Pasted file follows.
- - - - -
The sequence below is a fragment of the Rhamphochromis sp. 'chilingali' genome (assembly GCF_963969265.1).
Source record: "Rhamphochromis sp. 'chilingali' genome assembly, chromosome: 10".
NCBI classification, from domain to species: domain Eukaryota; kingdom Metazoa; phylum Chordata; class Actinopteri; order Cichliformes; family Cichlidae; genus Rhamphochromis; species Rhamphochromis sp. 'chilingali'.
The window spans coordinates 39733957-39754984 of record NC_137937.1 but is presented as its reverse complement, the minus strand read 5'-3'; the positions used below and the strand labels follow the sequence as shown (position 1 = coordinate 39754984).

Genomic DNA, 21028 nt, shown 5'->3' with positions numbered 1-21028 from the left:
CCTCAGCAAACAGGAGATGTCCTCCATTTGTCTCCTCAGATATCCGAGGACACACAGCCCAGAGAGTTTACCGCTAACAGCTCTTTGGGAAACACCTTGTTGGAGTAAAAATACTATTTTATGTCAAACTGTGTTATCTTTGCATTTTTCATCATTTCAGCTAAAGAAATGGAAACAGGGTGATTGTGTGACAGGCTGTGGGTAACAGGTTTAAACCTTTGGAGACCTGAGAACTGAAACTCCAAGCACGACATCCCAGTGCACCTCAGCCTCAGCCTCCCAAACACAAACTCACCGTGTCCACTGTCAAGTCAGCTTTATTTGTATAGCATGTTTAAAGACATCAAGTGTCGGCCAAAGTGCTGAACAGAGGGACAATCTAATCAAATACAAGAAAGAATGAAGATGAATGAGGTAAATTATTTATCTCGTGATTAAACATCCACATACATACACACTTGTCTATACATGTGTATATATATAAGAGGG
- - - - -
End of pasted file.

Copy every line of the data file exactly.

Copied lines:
The sequence below is a fragment of the Rhamphochromis sp. 'chilingali' genome (assembly GCF_963969265.1).
Source record: "Rhamphochromis sp. 'chilingali' genome assembly, chromosome: 10".
NCBI classification, from domain to species: domain Eukaryota; kingdom Metazoa; phylum Chordata; class Actinopteri; order Cichliformes; family Cichlidae; genus Rhamphochromis; species Rhamphochromis sp. 'chilingali'.
The window spans coordinates 39733957-39754984 of record NC_137937.1 but is presented as its reverse complement, the minus strand read 5'-3'; the positions used below and the strand labels follow the sequence as shown (position 1 = coordinate 39754984).

Genomic DNA, 21028 nt, shown 5'->3' with positions numbered 1-21028 from the left:
CCTCAGCAAACAGGAGATGTCCTCCATTTGTCTCCTCAGATATCCGAGGACACACAGCCCAGAGAGTTTACCGCTAACAGCTCTTTGGGAAACACCTTGTTGGAGTAAAAATACTATTTTATGTCAAACTGTGTTATCTTTGCATTTTTCATCATTTCAGCTAAAGAAATGGAAACAGGGTGATTGTGTGACAGGCTGTGGGTAACAGGTTTAAACCTTTGGAGACCTGAGAACTGAAACTCCAAGCACGACATCCCAGTGCACCTCAGCCTCAGCCTCCCAAACACAAACTCACCGTGTCCACTGTCAAGTCAGCTTTATTTGTATAGCATGTTTAAAGACATCAAGTGTCGGCCAAAGTGCTGAACAGAGGGACAATCTAATCAAATACAAGAAAGAATGAAGATGAATGAGGTAAATTATTTATCTCGTGATTAAACATCCACATACATACACACTTGTCTATACATGTGTATATATATAAGAGGG